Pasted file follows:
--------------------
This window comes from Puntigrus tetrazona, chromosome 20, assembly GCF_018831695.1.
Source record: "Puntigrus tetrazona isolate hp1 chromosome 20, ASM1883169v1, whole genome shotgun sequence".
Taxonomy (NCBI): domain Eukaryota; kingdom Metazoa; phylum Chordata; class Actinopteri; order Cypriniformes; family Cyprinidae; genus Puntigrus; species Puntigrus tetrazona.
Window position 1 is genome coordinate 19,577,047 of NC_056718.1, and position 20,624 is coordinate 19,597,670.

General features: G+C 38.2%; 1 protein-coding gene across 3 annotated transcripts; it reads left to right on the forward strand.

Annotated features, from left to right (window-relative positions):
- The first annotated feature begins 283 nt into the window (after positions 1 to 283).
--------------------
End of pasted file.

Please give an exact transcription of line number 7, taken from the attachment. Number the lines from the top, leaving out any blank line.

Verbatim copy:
- The first annotated feature begins 283 nt into the window (after positions 1 to 283).